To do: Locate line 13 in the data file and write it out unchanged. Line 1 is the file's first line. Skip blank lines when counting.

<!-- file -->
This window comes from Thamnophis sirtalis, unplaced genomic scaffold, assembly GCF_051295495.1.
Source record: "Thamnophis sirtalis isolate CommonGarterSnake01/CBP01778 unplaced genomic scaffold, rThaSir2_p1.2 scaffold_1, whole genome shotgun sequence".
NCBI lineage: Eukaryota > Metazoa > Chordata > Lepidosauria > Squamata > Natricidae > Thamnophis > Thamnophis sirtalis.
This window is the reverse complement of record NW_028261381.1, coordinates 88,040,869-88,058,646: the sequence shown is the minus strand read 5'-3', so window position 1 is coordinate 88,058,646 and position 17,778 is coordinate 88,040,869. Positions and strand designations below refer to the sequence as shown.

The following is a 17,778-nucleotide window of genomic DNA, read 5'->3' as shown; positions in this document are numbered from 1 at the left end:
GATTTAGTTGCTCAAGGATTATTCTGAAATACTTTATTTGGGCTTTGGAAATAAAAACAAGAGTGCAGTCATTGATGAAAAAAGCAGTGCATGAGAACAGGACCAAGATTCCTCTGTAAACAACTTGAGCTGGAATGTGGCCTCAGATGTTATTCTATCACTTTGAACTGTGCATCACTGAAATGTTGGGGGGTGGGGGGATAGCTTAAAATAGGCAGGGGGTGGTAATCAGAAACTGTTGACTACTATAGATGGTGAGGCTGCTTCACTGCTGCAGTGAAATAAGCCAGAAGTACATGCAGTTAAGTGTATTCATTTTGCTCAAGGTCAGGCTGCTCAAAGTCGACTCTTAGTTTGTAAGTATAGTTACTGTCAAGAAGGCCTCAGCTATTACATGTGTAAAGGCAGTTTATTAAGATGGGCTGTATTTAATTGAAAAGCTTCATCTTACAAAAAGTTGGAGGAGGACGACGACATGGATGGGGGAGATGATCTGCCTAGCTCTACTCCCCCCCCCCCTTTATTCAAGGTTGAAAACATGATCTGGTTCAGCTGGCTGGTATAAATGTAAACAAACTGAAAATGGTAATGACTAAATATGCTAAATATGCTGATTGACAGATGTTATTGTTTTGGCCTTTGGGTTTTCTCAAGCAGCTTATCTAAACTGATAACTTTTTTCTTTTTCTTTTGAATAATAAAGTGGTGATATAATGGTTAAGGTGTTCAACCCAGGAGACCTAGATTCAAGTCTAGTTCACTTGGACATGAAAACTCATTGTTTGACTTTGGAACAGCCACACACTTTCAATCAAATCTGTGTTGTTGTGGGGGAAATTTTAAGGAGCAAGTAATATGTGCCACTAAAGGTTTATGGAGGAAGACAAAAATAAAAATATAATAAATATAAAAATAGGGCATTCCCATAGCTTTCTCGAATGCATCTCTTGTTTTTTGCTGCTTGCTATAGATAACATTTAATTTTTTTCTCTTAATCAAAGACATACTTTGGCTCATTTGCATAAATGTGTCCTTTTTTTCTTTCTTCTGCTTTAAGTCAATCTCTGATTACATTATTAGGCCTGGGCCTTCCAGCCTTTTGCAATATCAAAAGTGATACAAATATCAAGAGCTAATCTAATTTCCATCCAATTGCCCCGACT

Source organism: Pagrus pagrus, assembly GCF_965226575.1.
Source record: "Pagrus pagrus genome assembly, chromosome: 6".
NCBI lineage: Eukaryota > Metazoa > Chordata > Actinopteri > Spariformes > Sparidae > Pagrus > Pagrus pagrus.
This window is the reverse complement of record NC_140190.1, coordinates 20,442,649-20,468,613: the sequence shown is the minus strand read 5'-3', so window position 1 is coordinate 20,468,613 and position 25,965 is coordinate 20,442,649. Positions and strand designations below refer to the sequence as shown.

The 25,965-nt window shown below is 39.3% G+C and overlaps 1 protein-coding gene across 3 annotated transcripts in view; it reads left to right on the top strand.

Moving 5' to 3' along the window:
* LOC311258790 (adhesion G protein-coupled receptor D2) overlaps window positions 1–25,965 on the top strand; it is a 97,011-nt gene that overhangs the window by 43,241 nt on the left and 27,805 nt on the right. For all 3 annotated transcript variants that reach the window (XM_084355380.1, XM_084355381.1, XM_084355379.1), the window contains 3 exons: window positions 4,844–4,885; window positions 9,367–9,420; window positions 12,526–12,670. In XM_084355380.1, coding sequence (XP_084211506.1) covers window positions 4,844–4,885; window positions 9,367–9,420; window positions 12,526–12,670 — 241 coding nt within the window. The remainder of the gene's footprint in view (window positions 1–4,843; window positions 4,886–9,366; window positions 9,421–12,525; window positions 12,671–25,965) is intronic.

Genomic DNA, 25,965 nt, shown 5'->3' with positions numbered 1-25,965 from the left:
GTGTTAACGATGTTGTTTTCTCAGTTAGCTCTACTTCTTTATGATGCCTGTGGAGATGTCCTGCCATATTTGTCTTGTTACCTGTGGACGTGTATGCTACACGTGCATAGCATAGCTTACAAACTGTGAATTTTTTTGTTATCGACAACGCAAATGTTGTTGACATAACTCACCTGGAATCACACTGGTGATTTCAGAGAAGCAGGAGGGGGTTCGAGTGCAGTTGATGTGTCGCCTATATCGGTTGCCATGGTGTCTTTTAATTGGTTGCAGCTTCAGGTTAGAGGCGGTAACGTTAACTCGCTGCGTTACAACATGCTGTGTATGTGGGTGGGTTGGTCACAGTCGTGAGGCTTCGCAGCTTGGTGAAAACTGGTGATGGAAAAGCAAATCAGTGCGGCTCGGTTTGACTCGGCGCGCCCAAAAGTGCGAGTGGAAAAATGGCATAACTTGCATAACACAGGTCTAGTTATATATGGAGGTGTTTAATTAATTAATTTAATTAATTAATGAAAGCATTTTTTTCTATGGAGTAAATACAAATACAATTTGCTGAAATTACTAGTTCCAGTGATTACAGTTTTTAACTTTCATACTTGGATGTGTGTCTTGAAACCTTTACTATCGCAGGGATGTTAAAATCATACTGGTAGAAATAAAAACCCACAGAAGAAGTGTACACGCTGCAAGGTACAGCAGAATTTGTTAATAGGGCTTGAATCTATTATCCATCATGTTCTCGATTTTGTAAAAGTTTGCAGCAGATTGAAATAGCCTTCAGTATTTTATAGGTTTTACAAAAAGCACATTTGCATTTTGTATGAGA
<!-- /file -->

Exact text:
* LOC311258790 (adhesion G protein-coupled receptor D2) overlaps window positions 1–25,965 on the top strand; it is a 97,011-nt gene that overhangs the window by 43,241 nt on the left and 27,805 nt on the right. For all 3 annotated transcript variants that reach the window (XM_084355380.1, XM_084355381.1, XM_084355379.1), the window contains 3 exons: window positions 4,844–4,885; window positions 9,367–9,420; window positions 12,526–12,670. In XM_084355380.1, coding sequence (XP_084211506.1) covers window positions 4,844–4,885; window positions 9,367–9,420; window positions 12,526–12,670 — 241 coding nt within the window. The remainder of the gene's footprint in view (window positions 1–4,843; window positions 4,886–9,366; window positions 9,421–12,525; window positions 12,671–25,965) is intronic.